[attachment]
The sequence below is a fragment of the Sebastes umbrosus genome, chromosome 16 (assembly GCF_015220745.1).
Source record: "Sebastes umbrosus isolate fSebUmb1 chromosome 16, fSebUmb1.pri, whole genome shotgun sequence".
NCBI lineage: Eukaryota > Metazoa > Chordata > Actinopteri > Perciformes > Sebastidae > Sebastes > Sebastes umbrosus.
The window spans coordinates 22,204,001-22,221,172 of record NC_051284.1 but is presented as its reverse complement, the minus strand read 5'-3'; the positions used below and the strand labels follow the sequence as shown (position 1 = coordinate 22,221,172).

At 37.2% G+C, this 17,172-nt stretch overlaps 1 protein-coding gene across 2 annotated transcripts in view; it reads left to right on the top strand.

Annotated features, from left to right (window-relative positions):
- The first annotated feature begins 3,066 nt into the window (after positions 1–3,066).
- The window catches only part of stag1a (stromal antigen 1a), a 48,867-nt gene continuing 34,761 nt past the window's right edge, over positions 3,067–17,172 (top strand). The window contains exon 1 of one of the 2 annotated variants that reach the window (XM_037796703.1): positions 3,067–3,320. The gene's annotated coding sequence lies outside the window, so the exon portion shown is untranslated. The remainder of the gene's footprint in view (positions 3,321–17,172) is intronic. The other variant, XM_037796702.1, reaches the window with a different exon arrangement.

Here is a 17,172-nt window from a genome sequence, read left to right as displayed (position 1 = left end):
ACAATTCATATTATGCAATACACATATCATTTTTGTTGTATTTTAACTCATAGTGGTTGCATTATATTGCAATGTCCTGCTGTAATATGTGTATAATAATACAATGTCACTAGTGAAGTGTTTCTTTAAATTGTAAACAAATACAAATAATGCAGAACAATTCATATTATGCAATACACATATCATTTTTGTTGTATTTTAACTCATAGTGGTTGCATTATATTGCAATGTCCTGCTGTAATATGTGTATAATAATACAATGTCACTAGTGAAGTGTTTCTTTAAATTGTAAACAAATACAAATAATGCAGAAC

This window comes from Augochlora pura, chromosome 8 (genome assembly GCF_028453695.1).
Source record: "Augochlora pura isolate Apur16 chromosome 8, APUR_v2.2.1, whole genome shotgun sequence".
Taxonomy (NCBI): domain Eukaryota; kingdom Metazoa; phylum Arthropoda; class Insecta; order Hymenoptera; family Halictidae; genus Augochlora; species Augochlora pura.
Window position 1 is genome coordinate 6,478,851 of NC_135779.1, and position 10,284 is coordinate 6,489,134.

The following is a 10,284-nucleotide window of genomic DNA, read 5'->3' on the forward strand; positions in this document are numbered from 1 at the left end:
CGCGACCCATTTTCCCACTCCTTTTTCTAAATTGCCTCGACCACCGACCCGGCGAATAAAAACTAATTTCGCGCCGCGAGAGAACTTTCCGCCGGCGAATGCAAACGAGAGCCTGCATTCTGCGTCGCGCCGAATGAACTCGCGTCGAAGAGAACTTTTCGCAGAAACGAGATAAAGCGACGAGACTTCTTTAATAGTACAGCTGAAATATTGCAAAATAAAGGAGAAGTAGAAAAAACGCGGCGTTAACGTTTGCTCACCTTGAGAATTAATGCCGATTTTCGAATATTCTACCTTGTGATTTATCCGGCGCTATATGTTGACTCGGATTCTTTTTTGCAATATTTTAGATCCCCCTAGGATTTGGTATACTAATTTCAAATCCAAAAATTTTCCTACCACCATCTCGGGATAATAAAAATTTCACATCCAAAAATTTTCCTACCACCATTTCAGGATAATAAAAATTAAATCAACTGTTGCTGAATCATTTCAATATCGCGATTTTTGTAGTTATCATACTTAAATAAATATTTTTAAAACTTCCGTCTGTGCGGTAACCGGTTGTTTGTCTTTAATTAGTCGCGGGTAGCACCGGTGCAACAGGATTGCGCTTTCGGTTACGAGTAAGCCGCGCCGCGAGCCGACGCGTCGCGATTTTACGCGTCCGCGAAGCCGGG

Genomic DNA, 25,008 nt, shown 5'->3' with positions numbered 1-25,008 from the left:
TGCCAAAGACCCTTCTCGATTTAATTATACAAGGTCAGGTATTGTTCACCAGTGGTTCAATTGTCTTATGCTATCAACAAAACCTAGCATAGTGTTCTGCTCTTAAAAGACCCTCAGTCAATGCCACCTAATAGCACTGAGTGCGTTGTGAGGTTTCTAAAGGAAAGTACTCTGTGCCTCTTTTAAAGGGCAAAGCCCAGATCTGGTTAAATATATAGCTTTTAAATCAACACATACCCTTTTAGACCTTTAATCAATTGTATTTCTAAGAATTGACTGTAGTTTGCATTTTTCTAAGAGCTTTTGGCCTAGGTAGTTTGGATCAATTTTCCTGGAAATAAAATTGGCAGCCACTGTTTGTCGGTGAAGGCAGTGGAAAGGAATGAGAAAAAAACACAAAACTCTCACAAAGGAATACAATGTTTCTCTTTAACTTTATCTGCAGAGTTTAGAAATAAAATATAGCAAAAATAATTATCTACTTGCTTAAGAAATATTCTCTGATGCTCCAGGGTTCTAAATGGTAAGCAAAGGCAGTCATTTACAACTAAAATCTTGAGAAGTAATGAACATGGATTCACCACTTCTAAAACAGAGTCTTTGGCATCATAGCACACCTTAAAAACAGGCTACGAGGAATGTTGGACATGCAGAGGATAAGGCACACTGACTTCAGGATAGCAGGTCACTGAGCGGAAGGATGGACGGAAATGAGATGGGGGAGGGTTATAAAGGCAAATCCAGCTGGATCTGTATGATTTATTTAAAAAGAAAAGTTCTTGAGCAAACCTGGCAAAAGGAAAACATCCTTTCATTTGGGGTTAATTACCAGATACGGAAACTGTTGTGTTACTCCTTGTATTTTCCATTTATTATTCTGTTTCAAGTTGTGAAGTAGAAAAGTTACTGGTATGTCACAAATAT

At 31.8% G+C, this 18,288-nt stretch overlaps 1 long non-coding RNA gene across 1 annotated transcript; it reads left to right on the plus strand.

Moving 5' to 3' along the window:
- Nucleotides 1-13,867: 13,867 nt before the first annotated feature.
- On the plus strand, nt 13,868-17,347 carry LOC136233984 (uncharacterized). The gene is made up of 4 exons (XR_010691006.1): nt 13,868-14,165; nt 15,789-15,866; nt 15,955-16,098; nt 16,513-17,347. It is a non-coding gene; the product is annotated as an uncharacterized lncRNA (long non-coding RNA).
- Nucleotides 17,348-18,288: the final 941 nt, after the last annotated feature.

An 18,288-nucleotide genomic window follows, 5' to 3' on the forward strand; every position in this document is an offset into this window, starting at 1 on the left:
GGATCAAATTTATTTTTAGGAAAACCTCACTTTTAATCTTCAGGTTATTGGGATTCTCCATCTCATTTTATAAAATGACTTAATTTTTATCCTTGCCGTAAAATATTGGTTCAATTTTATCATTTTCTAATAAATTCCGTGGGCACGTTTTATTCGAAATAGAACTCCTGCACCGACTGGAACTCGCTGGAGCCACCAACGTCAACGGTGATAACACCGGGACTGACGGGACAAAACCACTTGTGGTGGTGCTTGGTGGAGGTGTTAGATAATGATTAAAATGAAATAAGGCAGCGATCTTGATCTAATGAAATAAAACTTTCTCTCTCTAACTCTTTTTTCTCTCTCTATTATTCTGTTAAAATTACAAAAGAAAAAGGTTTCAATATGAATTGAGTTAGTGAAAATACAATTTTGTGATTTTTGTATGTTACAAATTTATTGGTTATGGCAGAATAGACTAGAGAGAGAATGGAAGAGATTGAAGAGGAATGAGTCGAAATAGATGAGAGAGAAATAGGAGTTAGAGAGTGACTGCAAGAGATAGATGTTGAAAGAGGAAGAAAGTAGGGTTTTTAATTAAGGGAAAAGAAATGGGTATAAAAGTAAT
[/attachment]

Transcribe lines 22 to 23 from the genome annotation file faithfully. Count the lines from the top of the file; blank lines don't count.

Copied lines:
- On the plus strand, nt 13,868-17,347 carry LOC136233984 (uncharacterized). The gene is made up of 4 exons (XR_010691006.1): nt 13,868-14,165; nt 15,789-15,866; nt 15,955-16,098; nt 16,513-17,347. It is a non-coding gene; the product is annotated as an uncharacterized lncRNA (long non-coding RNA).
- Nucleotides 17,348-18,288: the final 941 nt, after the last annotated feature.